United States District Court, N.D. California
ORDER GRANTING DEFENDANTS' MOTION TO DISMISS
DOCKET NO. 13
M. CHEN United States District Judge
Alden Gajo, proceeding pro se, has filed suit against
Defendants Chicago Brand, Eva Stone, and Holly Snyder
(erroneously sued as “Holly Smith”), asserting
claims for, inter alia, breach of contract and
violation of various intellectual property rights
(e.g., copyright, trademark, and patent). Currently
pending before the Court is Defendants' 12(b)(6) motion
to dismiss. At a hearing held on June 1, 2017, the Court
GRANTED the motion. This order memorializes
the rulings made by the Court at that hearing and provides
additional analysis, as necessary.
Gajo has asserted a claim for dissemination of false
advertising pursuant to 15 U.S.C. § 52. Section 52 is
part of the Federal Trade Commission Act
(“FTCA”). Courts have held that consumers and
members of the public at large may not maintain a private
action to enforce the FTCA. See, e.g., Dreisbach
v. Murphy, 658 F.2d 720, 730 (9th Cir. 1981) (stating
that “private litigants may not invoke the jurisdiction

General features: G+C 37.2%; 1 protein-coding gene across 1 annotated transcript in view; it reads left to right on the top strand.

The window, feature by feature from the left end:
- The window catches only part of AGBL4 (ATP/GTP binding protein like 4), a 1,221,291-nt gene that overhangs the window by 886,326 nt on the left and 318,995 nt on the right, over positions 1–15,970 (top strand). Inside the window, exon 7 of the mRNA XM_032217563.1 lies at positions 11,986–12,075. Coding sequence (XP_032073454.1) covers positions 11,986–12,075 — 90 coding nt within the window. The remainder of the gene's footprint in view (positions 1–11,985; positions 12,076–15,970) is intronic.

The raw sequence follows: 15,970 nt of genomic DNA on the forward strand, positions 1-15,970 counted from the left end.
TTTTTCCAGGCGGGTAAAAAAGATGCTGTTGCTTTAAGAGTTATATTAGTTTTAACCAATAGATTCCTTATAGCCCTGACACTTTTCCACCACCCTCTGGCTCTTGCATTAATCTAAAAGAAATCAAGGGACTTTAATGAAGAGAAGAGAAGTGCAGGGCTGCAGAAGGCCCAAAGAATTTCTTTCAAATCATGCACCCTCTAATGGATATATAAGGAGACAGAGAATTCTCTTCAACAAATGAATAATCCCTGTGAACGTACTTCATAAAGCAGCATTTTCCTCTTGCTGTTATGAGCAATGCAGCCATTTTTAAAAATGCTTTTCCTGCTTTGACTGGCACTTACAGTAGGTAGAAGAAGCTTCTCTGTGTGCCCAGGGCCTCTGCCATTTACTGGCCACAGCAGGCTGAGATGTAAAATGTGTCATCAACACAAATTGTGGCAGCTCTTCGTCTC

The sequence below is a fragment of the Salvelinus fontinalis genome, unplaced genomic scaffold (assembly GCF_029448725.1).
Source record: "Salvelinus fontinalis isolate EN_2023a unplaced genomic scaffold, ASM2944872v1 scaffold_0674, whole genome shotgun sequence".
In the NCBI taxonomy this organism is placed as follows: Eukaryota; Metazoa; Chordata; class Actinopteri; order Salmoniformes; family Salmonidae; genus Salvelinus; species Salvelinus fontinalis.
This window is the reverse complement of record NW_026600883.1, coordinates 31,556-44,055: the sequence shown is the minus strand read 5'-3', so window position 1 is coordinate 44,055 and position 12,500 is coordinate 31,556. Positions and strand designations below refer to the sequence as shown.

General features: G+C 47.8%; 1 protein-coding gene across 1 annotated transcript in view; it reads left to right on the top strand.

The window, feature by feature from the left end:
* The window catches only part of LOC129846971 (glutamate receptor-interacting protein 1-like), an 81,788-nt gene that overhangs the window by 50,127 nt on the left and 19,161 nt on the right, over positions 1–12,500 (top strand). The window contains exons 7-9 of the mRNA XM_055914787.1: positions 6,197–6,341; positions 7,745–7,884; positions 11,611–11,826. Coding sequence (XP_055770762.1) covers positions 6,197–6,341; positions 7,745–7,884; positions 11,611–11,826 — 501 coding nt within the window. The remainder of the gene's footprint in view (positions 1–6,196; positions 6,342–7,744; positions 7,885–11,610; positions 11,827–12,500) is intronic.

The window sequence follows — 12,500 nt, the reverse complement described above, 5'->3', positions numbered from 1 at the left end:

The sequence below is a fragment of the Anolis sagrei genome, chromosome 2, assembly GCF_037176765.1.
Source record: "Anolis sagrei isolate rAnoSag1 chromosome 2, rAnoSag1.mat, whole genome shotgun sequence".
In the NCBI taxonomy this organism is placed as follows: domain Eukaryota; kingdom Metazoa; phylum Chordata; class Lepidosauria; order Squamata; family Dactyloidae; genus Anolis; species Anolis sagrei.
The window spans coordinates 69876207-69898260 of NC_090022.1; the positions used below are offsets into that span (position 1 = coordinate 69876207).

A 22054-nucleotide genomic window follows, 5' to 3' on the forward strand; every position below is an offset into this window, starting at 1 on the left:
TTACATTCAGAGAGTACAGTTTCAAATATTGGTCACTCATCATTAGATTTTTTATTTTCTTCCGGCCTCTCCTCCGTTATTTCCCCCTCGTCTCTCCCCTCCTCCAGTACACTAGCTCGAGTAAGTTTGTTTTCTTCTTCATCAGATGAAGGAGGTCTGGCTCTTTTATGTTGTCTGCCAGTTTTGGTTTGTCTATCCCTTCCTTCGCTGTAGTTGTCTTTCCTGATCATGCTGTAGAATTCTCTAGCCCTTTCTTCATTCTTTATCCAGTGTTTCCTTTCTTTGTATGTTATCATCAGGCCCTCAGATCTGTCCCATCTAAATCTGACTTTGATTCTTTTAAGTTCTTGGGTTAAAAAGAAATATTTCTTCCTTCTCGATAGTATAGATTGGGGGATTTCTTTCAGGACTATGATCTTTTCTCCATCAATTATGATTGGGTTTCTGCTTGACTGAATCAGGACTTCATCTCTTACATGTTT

of the federal district courts by alleging that defendants
engaged in business practices proscribed by” 15 U.S.C.
§ 45(a)(1); “[t]he Act rests initial remedial
power solely in the Federal Trade Commission”);
Holloway v. Bristol-Myers Corp., 485 F.2d 986, 987
(D.C. Cir. 1973) (“hold[ing] that private actions to
vindicate rights asserted under the Federal Trade Commission
Act may not be maintained”); Kerr v. Am. Home
Mortg. Serv'g, Inc., No. 10-cv-1612 BEN (AJB), 2010
U.S. Dist. LEXIS 100076, at *7 (S.D. Cal. Sep. 22, 2010)
(stating that “[i]t is well-established that there is
no private right of action for violation of the FTCA; only
the Federal Trade Commission has standing to enforce
it”). Accordingly, the Court dismisses the claim for
false advertising, and with prejudice. Mr. Gajo shall not
reassert this claim in any future pleading.
Trafficking of Counterfeit Goods
Gajo has also asserted a claim for trafficking of counterfeit
goods. See 18 U.S.C. § 2320. As Defendants
note, § 2320 is a criminal statute, and criminal
statutes generally do not provide a private cause of action.
See Kraft v. Old Castle Precast, Inc., No. LA CV
15-00701-VBF1, 2015 U.S. Dist. LEXIS 103440, at *4 (C.D. Cal.
Aug. 5, 2015). See, e.g., Cannon v. Univ. of
Chicago, 441 U.S. 677, 690 (1979) (noting that
“[t]he language in these statutes - which expressly